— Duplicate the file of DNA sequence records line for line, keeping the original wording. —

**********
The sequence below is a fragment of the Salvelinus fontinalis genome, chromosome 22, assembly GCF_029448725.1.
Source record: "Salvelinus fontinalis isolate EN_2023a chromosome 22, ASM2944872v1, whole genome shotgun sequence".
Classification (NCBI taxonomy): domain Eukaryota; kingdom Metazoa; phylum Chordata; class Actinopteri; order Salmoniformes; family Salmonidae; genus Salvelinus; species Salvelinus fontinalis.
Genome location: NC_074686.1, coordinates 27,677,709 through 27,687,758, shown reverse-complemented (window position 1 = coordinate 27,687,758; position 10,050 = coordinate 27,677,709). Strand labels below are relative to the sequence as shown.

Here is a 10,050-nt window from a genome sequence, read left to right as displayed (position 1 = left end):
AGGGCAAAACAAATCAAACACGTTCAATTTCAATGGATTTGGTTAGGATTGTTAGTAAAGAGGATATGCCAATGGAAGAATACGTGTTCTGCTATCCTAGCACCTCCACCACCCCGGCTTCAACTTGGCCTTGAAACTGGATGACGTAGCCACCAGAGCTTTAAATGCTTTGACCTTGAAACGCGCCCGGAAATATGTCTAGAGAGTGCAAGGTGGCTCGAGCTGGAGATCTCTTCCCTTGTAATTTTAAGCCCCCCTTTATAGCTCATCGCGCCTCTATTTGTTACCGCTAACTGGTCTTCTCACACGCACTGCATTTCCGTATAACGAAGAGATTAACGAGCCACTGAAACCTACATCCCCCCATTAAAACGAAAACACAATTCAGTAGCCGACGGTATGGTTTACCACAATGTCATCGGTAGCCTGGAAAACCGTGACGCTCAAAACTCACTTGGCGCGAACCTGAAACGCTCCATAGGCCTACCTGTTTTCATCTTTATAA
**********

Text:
The sequence below is a fragment of the Salvelinus fontinalis genome, chromosome 22, assembly GCF_029448725.1.
Source record: "Salvelinus fontinalis isolate EN_2023a chromosome 22, ASM2944872v1, whole genome shotgun sequence".
Classification (NCBI taxonomy): domain Eukaryota; kingdom Metazoa; phylum Chordata; class Actinopteri; order Salmoniformes; family Salmonidae; genus Salvelinus; species Salvelinus fontinalis.
Genome location: NC_074686.1, coordinates 27,677,709 through 27,687,758, shown reverse-complemented (window position 1 = coordinate 27,687,758; position 10,050 = coordinate 27,677,709). Strand labels below are relative to the sequence as shown.

Here is a 10,050-nt window from a genome sequence, read left to right as displayed (position 1 = left end):
AGGGCAAAACAAATCAAACACGTTCAATTTCAATGGATTTGGTTAGGATTGTTAGTAAAGAGGATATGCCAATGGAAGAATACGTGTTCTGCTATCCTAGCACCTCCACCACCCCGGCTTCAACTTGGCCTTGAAACTGGATGACGTAGCCACCAGAGCTTTAAATGCTTTGACCTTGAAACGCGCCCGGAAATATGTCTAGAGAGTGCAAGGTGGCTCGAGCTGGAGATCTCTTCCCTTGTAATTTTAAGCCCCCCTTTATAGCTCATCGCGCCTCTATTTGTTACCGCTAACTGGTCTTCTCACACGCACTGCATTTCCGTATAACGAAGAGATTAACGAGCCACTGAAACCTACATCCCCCCATTAAAACGAAAACACAATTCAGTAGCCGACGGTATGGTTTACCACAATGTCATCGGTAGCCTGGAAAACCGTGACGCTCAAAACTCACTTGGCGCGAACCTGAAACGCTCCATAGGCCTACCTGTTTTCATCTTTATAA